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Gresham v. Arclabs, LLC

United States District Court, D. South Carolina, Charleston Division

July 10, 2019

Patrick Gresham, Plaintiff,
Arclabs, LLC Defendant.



         This matter is before the Court on Defendant Arclabs, LLC's Motion to Dismiss (Dkt. No. 11). For the reasons set forth below, the Court denies the Motion to Dismiss.

         I. Background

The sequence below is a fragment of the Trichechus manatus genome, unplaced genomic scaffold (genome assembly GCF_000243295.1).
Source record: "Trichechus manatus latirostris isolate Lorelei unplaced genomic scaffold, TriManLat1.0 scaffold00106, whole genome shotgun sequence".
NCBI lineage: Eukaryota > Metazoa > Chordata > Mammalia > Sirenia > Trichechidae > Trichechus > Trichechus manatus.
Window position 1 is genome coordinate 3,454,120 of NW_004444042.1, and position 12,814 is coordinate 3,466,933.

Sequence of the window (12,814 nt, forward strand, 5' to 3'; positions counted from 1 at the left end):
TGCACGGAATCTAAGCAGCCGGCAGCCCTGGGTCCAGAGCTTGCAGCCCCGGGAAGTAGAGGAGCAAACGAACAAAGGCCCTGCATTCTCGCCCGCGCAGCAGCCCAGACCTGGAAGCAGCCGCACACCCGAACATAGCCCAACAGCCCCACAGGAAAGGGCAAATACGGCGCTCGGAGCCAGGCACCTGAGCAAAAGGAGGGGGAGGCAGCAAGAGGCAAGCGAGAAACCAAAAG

Plaintiff brings claims under § 504 of the Rehabilitation Act, 29 U.S.C. § 794 and Title III of the Americans with Disabilities Act ("ADA"), 42 U.S.C. § 12101 et seq., alleging that he was, among other things, discriminatorily disenrolled from a welding school based on a disability.[1](Dkt. No. 1.) Plaintiff Patrick Gresham alleges that he suffers from Idiopathic Thrombocytopenic Purpura (ITP), an autoimmune disease which requires regular treatments which have a variety of side effects, including mood changes, sleeplessness, irritability, anxiety, headaches and nausea. (Dkt. No. 1 at ¶7.) Plaintiff asserts that on or about September 21, 2105, he began taking welding classes at Defendant Arclabs, LLC ("Arclabs"), and informed them of his condition and that his ITP may force him to miss class. (Id. at ¶ 8 - 9.) Plaintiff alleges that over his course of study at Arclabs, he complained on at least two occasions regarding his workstation being left in a cluttered condition. (Id. at ¶¶ 10, 16.) Further, Plaintiff alleges that he needed to miss class on a variety of occasions because of his medical condition and each time provided a doctor's note. (Id. at ¶ 15.) In April 2016, Plaintiff was scheduled to undergo a more serious treatment regimen, and, at a meeting with an Arclabs administrator, alleges that he was informed that his previously submitted doctor's notes did not excuse his absences and instead, moving forward, he needed to submit a leave of absence form, which could be retroactively approved. (Id. at ¶¶ 20 - 22.) Ultimately, during his course of treatment, Plaintiff missed a variety of classes. (Id. at 24.) On May 25, 2016, Plaintiff alleges that when he arrived at Arclabs for class and to submit a leave of absence form, he was informed that he was disenrolled from Arclabs because he missed seven consecutive days and failed to submit a leave of absence form. (Id. at ¶ 26.)